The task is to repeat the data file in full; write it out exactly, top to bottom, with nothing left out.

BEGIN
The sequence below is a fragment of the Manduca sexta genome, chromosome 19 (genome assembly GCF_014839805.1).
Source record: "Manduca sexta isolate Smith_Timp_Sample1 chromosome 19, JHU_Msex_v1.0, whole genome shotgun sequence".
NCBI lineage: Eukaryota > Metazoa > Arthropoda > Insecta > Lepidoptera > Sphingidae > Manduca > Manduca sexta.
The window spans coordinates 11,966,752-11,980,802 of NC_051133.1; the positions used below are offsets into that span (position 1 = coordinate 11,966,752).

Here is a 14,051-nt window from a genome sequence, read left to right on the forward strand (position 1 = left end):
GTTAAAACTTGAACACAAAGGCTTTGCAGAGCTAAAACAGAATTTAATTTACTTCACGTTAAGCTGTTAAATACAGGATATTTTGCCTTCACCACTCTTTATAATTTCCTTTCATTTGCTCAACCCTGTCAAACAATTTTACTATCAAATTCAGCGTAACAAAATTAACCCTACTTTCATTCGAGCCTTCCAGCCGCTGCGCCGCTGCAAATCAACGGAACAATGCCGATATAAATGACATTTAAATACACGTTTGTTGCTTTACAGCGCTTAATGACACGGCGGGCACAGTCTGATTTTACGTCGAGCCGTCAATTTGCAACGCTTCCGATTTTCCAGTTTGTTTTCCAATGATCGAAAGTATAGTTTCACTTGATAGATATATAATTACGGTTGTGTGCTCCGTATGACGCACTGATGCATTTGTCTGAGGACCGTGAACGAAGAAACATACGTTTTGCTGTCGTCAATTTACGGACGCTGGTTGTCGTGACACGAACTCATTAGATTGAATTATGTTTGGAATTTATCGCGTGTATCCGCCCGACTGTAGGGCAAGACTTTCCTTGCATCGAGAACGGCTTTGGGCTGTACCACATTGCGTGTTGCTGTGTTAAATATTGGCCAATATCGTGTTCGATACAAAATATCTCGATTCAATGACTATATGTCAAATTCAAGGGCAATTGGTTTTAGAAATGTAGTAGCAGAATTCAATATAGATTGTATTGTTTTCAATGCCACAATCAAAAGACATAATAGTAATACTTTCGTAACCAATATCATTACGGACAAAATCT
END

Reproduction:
The sequence below is a fragment of the Manduca sexta genome, chromosome 19 (genome assembly GCF_014839805.1).
Source record: "Manduca sexta isolate Smith_Timp_Sample1 chromosome 19, JHU_Msex_v1.0, whole genome shotgun sequence".
NCBI lineage: Eukaryota > Metazoa > Arthropoda > Insecta > Lepidoptera > Sphingidae > Manduca > Manduca sexta.
The window spans coordinates 11,966,752-11,980,802 of NC_051133.1; the positions used below are offsets into that span (position 1 = coordinate 11,966,752).

Here is a 14,051-nt window from a genome sequence, read left to right on the forward strand (position 1 = left end):
GTTAAAACTTGAACACAAAGGCTTTGCAGAGCTAAAACAGAATTTAATTTACTTCACGTTAAGCTGTTAAATACAGGATATTTTGCCTTCACCACTCTTTATAATTTCCTTTCATTTGCTCAACCCTGTCAAACAATTTTACTATCAAATTCAGCGTAACAAAATTAACCCTACTTTCATTCGAGCCTTCCAGCCGCTGCGCCGCTGCAAATCAACGGAACAATGCCGATATAAATGACATTTAAATACACGTTTGTTGCTTTACAGCGCTTAATGACACGGCGGGCACAGTCTGATTTTACGTCGAGCCGTCAATTTGCAACGCTTCCGATTTTCCAGTTTGTTTTCCAATGATCGAAAGTATAGTTTCACTTGATAGATATATAATTACGGTTGTGTGCTCCGTATGACGCACTGATGCATTTGTCTGAGGACCGTGAACGAAGAAACATACGTTTTGCTGTCGTCAATTTACGGACGCTGGTTGTCGTGACACGAACTCATTAGATTGAATTATGTTTGGAATTTATCGCGTGTATCCGCCCGACTGTAGGGCAAGACTTTCCTTGCATCGAGAACGGCTTTGGGCTGTACCACATTGCGTGTTGCTGTGTTAAATATTGGCCAATATCGTGTTCGATACAAAATATCTCGATTCAATGACTATATGTCAAATTCAAGGGCAATTGGTTTTAGAAATGTAGTAGCAGAATTCAATATAGATTGTATTGTTTTCAATGCCACAATCAAAAGACATAATAGTAATACTTTCGTAACCAATATCATTACGGACAAAATCT